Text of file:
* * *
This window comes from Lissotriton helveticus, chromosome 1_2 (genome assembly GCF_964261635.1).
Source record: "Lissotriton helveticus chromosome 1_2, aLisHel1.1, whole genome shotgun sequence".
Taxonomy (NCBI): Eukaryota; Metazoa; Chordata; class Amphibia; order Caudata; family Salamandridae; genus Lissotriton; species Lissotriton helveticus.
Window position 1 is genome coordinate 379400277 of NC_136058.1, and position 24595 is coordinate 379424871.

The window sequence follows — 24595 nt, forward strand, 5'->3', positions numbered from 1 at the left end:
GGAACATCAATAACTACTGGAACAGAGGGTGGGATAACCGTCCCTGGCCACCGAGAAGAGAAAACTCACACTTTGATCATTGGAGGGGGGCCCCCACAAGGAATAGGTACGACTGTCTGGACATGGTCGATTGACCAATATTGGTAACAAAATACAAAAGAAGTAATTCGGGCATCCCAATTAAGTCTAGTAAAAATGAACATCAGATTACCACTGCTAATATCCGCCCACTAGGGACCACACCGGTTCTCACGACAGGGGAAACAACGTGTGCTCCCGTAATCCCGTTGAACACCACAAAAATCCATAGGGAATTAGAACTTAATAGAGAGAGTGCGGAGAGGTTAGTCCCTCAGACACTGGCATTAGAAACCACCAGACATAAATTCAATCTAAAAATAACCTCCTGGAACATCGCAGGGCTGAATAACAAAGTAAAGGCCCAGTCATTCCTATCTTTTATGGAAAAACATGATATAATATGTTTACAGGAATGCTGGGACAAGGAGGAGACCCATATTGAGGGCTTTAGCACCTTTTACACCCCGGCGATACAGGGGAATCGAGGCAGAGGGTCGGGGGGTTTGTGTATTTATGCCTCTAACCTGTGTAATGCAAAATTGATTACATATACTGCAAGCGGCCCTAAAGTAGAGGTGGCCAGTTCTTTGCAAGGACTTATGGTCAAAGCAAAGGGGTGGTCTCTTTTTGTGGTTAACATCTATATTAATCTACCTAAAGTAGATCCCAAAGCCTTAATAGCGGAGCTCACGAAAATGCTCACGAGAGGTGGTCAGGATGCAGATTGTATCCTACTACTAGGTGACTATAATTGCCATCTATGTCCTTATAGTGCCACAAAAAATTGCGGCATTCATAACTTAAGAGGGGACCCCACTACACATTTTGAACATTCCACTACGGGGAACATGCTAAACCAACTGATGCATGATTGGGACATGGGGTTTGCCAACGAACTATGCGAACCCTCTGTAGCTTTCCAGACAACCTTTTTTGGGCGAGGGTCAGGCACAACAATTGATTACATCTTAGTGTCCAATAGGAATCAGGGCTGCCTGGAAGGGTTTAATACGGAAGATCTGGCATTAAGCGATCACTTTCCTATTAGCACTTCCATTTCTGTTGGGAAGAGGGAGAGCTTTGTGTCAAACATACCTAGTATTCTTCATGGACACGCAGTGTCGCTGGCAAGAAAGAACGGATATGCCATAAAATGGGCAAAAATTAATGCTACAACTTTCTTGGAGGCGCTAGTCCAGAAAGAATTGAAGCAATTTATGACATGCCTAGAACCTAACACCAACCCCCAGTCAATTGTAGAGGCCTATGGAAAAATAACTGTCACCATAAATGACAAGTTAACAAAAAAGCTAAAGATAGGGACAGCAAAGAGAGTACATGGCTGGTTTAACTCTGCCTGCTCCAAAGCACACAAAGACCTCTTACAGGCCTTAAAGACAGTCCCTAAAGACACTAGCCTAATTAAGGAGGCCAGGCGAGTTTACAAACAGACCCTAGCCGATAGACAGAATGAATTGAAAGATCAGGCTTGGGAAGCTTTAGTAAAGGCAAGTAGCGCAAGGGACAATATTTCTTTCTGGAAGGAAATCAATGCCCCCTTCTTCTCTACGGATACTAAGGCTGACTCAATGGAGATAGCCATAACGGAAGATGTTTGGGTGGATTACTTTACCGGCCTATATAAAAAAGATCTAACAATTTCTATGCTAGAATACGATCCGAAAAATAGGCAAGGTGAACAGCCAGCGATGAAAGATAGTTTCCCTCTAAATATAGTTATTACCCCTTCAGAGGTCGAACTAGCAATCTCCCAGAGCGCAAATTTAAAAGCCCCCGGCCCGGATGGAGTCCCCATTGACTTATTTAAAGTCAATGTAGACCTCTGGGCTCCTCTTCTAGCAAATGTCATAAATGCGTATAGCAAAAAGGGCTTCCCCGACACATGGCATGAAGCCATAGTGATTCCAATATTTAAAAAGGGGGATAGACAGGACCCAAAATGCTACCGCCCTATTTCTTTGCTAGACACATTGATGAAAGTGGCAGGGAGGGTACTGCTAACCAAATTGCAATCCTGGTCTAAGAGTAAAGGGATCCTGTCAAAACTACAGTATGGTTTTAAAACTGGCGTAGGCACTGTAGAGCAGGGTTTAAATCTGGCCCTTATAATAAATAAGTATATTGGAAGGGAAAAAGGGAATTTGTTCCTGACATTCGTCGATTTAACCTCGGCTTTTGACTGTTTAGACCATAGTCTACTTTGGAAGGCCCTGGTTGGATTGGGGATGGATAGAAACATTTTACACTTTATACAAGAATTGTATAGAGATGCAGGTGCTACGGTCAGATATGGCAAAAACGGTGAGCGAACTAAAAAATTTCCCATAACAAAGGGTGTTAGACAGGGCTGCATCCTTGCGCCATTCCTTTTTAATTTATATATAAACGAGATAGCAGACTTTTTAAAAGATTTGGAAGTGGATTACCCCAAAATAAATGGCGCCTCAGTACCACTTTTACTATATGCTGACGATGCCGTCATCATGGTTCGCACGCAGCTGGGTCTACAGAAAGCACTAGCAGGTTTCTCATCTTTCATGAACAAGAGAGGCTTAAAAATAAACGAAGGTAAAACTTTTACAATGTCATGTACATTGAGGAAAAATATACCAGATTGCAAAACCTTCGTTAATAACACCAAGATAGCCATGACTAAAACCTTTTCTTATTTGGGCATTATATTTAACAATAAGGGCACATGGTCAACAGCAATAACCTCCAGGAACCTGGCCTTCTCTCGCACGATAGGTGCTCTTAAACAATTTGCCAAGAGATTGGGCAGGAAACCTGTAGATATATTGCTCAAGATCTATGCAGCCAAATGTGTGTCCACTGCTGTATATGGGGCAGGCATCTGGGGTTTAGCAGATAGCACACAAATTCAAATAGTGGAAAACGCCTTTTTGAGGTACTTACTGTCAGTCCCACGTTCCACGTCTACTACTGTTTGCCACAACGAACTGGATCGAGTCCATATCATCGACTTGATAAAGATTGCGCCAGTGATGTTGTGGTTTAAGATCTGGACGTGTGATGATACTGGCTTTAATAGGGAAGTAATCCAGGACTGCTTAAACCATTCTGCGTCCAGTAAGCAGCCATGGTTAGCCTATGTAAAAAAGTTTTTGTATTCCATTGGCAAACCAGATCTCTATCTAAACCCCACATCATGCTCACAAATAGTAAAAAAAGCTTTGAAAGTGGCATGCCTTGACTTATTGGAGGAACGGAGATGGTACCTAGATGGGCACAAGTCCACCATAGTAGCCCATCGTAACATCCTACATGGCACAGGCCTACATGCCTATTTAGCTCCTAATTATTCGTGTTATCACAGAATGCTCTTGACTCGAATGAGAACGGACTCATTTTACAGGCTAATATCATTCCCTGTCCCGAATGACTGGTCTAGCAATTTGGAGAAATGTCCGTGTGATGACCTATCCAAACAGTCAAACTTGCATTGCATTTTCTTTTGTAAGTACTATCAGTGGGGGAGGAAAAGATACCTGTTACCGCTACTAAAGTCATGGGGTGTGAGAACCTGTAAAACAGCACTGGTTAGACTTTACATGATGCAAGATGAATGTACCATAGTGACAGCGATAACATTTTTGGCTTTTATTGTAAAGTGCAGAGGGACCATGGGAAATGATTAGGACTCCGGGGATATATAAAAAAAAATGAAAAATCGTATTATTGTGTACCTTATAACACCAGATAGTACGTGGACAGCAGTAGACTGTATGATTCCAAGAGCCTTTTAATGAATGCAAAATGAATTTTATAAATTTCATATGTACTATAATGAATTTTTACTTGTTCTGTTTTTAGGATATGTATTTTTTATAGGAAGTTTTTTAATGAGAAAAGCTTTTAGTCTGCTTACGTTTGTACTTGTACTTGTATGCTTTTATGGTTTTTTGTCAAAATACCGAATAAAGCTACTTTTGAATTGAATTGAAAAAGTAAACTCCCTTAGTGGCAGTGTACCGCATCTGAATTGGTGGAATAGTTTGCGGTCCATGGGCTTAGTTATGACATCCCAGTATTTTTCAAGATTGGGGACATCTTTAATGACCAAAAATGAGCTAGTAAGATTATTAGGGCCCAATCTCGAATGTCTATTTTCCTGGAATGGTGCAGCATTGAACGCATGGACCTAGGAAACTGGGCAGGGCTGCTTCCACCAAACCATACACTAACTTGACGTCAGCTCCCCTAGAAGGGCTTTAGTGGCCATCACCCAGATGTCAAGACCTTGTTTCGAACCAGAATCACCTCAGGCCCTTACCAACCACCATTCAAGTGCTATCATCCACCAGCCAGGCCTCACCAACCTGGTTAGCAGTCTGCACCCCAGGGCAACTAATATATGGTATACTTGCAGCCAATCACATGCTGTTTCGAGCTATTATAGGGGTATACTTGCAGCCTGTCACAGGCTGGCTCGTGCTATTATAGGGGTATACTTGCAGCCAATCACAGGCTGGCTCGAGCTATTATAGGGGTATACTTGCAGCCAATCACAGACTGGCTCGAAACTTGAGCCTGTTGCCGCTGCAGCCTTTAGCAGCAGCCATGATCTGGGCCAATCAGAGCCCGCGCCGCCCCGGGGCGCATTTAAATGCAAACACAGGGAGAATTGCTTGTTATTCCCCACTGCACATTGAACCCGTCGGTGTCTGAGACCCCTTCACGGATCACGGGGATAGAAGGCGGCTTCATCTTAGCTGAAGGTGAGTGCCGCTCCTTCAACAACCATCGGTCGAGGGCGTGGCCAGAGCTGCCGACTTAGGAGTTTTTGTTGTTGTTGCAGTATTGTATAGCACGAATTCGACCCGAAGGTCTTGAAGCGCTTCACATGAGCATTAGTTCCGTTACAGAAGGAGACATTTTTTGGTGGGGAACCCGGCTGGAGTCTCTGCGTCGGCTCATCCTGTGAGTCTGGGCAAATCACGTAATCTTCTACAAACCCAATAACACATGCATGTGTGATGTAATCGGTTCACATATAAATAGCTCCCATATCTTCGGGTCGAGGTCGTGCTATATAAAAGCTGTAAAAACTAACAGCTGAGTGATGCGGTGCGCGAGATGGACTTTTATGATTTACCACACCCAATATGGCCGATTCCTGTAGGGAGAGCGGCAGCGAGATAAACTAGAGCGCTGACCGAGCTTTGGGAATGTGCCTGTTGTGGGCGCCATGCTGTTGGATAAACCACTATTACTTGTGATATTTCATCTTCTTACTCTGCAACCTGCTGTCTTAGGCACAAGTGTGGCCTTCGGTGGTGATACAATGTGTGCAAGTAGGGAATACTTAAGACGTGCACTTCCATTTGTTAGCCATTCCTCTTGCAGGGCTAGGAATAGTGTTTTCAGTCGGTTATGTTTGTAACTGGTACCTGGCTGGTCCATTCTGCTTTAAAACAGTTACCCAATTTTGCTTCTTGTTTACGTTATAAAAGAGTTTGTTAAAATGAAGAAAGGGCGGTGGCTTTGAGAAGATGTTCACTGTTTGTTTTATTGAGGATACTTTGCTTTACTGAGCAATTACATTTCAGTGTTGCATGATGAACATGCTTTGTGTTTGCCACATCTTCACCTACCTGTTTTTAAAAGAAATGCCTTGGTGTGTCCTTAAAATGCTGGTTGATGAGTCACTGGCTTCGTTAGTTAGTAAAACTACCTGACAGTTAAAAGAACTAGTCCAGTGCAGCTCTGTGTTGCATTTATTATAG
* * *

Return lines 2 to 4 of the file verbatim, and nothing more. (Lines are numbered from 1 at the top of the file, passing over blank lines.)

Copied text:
Source record: "Lissotriton helveticus chromosome 1_2, aLisHel1.1, whole genome shotgun sequence".
Taxonomy (NCBI): Eukaryota; Metazoa; Chordata; class Amphibia; order Caudata; family Salamandridae; genus Lissotriton; species Lissotriton helveticus.
Window position 1 is genome coordinate 379400277 of NC_136058.1, and position 24595 is coordinate 379424871.